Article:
A movement for “sustainable cities” or “eco cities” is growing. These cities are designed to have as little impact on the environment as possible, limiting their waste output, water use, CO2 production, etc. A variety of different techniques can be employed in a sustainable city, including recycling graywater, planting green roofs, and using solar or wind energy to power its infrastructure.
Because of investment issues, a completely “green” city is thus far only theoretical. However, Abu Dhabi, a city in the United Arab Emirates, has plans to build the first entirely carbon neutral city within the next five to ten years.
This is a new idea evolving out of the environmentalism of the 60’s and 70’s, forming a new field called Urban Ecology. I believe this field will have growing importance in the future as higher portions of the population are beginning to move towards urban areas and questions are being raised about the health and well-being of urban living as we know it. Urban ecologists aim to organize urban space in a way that ensures quality of life for residents including clean air, safe living spaces, and community-oriented space.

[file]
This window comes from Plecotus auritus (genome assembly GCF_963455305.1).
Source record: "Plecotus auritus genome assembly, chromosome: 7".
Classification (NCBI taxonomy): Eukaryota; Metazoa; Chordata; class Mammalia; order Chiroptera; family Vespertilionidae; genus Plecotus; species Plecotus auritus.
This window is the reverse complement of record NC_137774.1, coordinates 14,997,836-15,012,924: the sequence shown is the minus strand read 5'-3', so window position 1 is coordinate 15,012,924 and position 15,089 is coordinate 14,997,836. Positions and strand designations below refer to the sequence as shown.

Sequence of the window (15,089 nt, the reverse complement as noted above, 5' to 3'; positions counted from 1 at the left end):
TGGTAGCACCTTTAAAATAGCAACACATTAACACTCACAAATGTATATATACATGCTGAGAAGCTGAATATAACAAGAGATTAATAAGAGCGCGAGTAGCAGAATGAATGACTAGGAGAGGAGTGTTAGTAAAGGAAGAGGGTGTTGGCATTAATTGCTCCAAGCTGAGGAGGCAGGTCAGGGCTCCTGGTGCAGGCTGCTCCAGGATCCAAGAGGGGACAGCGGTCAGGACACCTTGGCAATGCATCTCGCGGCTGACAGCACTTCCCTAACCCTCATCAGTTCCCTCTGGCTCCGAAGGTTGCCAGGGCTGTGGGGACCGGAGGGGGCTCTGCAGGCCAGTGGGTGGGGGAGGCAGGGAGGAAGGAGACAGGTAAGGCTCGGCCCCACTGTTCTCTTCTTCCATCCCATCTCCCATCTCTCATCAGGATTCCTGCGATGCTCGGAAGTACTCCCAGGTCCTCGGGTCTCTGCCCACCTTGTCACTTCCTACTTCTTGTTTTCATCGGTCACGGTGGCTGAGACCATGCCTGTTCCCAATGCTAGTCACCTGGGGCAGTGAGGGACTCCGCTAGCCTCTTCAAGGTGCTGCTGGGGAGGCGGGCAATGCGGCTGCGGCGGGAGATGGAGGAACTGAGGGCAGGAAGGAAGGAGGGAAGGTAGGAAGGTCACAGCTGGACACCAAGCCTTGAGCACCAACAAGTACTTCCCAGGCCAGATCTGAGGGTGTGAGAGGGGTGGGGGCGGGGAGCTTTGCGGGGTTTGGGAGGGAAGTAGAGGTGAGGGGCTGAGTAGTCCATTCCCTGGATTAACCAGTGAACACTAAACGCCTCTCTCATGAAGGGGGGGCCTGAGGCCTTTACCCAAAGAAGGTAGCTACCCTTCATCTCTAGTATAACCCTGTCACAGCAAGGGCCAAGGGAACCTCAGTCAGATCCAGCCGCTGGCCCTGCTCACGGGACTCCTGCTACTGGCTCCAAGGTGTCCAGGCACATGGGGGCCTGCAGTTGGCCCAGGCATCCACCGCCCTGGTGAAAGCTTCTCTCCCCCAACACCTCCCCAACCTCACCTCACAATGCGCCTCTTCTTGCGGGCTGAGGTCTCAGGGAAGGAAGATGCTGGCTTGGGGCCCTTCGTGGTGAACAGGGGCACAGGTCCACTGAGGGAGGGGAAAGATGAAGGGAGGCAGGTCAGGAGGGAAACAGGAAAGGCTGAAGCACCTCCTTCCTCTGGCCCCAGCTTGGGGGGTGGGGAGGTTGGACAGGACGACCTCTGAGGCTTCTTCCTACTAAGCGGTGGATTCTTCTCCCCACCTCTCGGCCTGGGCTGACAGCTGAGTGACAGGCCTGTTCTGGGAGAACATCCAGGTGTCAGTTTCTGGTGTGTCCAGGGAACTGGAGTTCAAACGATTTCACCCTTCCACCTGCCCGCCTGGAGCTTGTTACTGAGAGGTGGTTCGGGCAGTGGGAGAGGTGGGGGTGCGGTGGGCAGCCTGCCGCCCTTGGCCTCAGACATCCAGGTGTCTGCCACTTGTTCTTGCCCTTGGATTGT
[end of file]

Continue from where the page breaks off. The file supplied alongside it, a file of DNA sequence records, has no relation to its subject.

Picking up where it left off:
Efforts are being made to understand the way that air pollution flows through space, so it can be counteracted by the placement of trees or other green space to create a healthy ecological balance. Urban ecologists are trying to design urban communities that integrate natural, usable green space (including vertical gardening) into the living environment. The idea is to move away from the concrete blocks that we associate with city life from the ’80’s and ’90’s. There is also an effort being made to encourage short-distance commuting to work to avoid the excess pavement and filth of cars.
I actually grew up in one of these early projects, or a related sort. The city is called Irvine and its in Orange County. It is a pre-planned city organized around individual villages with their own businesses, schools, and neighborhoods governed by residents. Throughout the city are countless parks, greenbelts, nature trails, etc that were created as natural connections to living space within a metro-type environment.
Although Irvine was a success in many ways, it is suburban rather than urban, and we need to implement these concepts in a more densely populated space.
One of the more recent and popular trends of “nature-friendly urbanization” is rooftop gardens, which many cities have adopted.
Not only to they provide a local source of food, scientific studies have noted the benefits of rooftop gardens. They provide temperature mediation for buildings during days of extreme heat, and reduces stress on the roof from heat. The soil from the gardens help reduce runoff from rainfall, and provides insulation on cold nights.
Plus, they just look nice in a city compared to all that glass and concrete everywhere.
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